(3) Cholesterol Control. Guidelines from Australia, the UK, and USA stress the importance of use of a lipid-regulation medication such as a statin unless contraindicated, to reduce the risk of developing cardiovascular disease (CVD). Although there is increased risk of developing diabetes with statin use [27, 28], several meta-analysis on randomised trials show evidence of increased benefit of statins in terms of reduction in cardiovascular risk [29, 30]. The current safety advice from the USA Food and Drug Administration [31] and Australian Diabetes Guidelines [25] outlines the benefits of statins in preventing cardiovascular events over the increased glycaemia risks.

(4) Medication Management. Medication management requires that each patient’s medicine related needs be addressed to achieve target therapy outcomes. Pharmacists play a main role in medication management that involves identifying, resolving, and preventing medication-related problems [32]. Medication-related problems include inappropriate medication, incorrect or inappropriate dose, medicine interactions, adverse medicine reactions, and unnecessary medicine use [32].

Addressing patients’ medication-related problems facilitates achievement of treatment goals, as documented in a study of 2620 patients in the USA seen by pharmacists [33]. In a similar randomised prospective study of 107 Latino patients in the USA, followed up for two years, adherence to medication was the strongest predictor of reaching the target HbA1c [34]. Reducing hypoglycemia episodes has also been associated with increased patient adherence and satisfaction with medication [35]. Several studies suggest that diabetes patients who are adherent in taking their medication reduce overall healthcare burden, even though this could mean an increase in medication costs [3640].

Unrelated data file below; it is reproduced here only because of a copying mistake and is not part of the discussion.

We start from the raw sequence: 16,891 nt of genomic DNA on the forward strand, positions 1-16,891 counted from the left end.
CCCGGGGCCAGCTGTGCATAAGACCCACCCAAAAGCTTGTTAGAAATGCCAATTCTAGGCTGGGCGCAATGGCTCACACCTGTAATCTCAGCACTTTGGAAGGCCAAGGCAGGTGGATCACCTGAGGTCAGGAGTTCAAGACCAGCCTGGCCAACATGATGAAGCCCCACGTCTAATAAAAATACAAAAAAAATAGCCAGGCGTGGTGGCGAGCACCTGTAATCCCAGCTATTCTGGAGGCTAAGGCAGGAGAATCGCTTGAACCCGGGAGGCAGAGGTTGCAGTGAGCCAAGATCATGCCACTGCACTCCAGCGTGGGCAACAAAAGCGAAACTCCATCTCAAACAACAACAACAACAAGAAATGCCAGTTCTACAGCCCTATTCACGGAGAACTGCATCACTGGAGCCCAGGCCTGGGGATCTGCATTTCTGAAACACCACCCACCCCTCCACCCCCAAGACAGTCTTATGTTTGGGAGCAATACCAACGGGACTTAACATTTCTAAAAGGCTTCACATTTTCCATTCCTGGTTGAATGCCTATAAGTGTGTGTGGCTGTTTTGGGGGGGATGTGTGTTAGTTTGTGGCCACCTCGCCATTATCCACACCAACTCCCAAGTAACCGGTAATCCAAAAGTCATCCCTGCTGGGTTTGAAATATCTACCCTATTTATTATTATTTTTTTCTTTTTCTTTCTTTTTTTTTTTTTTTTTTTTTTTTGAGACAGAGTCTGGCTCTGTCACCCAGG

(5) Lifestyle. Lifestyle factors such as diet intervention, exercise, smoking cessation, moderation of alcohol consumption, and stress reduction contribute to achievement of glycaemic control [41, 42]. Intensive lifestyle interventions resulted in reduction of more than 5% weight loss and the loss was maintained at the fourth year in the Look AHEAD (Action for Health in Diabetes) study [43]. However, there is lack of intervention studies on other lifestyle issues such as foot care despite neuropathy being a major diabetes related complication. In 2005, there were about 10,000 hospital admissions for diabetes related foot ulcers in Australia resulting in lower limb amputations [44]. In the USA, the annual cost of diabetes foot ulcers is USD9-13 billion in addition to other diabetes costs [45].

(6) Education. A Malaysian study showed that one of the barriers to achieving good glycaemic control includes lack of understanding and knowledge of diabetes [46]. Educating diabetes patients on the management of their disease can significantly improve glycaemic [4750], BP [49] and cholesterol control [48, 51], physical activity [4951], dietary management [51], and medication understanding and adherence [49, 50].

(7) CVD Risk Prevention Strategies. Guidelines from Europe, the UK, and USA suggest aspirin therapy (75 mg–162 mg/day) as primary preventative strategy for increased CVD risk (10 year risk >10%) [24, 52, 53]. Cardiovascular disease risk can be estimated using risk prediction formulae such as the Framingham Risk Score and the UKPDS tool for diabetics. In Australia, the absolute CVD disease risk chart/calculator was developed using the Framingham risk equation [54]. USA guidelines recommend the use of the Framingham risk score. The Framingham risk score calculates percentage of CVD risk in 10 years using a patient’s information on age, family history of CVD, gender, total cholesterol level, HDL cholesterol level, whether he/she is a smoker, has diabetes, or has systolic BP level, and whether the patient is treated for high blood pressure [55].